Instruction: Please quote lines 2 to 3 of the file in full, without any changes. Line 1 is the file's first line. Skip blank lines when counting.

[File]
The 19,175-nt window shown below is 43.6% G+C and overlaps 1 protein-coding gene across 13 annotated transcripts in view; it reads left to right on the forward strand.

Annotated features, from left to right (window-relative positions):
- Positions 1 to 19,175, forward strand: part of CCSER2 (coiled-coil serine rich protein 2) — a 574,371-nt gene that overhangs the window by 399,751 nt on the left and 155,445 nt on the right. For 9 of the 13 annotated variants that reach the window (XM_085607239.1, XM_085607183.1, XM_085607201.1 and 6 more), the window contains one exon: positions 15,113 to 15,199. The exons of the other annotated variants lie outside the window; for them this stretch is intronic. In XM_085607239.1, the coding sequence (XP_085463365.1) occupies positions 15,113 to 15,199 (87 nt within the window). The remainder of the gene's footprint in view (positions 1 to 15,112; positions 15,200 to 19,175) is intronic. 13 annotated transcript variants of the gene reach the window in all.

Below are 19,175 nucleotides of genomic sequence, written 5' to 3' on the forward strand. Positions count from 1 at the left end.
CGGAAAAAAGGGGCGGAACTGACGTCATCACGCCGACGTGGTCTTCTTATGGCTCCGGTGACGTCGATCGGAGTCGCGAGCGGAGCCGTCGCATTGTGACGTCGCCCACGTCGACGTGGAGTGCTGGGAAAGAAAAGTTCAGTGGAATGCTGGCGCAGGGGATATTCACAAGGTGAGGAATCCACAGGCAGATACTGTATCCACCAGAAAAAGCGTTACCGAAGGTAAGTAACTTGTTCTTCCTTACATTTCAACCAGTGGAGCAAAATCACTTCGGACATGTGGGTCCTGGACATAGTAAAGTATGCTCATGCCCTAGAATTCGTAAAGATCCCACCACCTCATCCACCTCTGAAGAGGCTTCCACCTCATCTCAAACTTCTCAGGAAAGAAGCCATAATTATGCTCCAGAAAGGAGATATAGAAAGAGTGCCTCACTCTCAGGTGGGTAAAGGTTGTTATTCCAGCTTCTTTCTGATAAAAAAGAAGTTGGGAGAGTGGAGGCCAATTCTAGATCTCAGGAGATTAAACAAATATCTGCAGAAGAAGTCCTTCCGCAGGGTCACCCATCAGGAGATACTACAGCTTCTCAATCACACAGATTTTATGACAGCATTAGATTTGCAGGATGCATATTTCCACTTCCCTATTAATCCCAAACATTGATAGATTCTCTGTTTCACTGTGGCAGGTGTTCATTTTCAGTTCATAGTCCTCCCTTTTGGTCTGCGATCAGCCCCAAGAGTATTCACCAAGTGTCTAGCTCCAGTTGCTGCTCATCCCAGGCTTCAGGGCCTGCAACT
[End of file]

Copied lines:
Annotated features, from left to right (window-relative positions):
- Positions 1 to 19,175, forward strand: part of CCSER2 (coiled-coil serine rich protein 2) — a 574,371-nt gene that overhangs the window by 399,751 nt on the left and 155,445 nt on the right. For 9 of the 13 annotated variants that reach the window (XM_085607239.1, XM_085607183.1, XM_085607201.1 and 6 more), the window contains one exon: positions 15,113 to 15,199. The exons of the other annotated variants lie outside the window; for them this stretch is intronic. In XM_085607239.1, the coding sequence (XP_085463365.1) occupies positions 15,113 to 15,199 (87 nt within the window). The remainder of the gene's footprint in view (positions 1 to 15,112; positions 15,200 to 19,175) is intronic. 13 annotated transcript variants of the gene reach the window in all.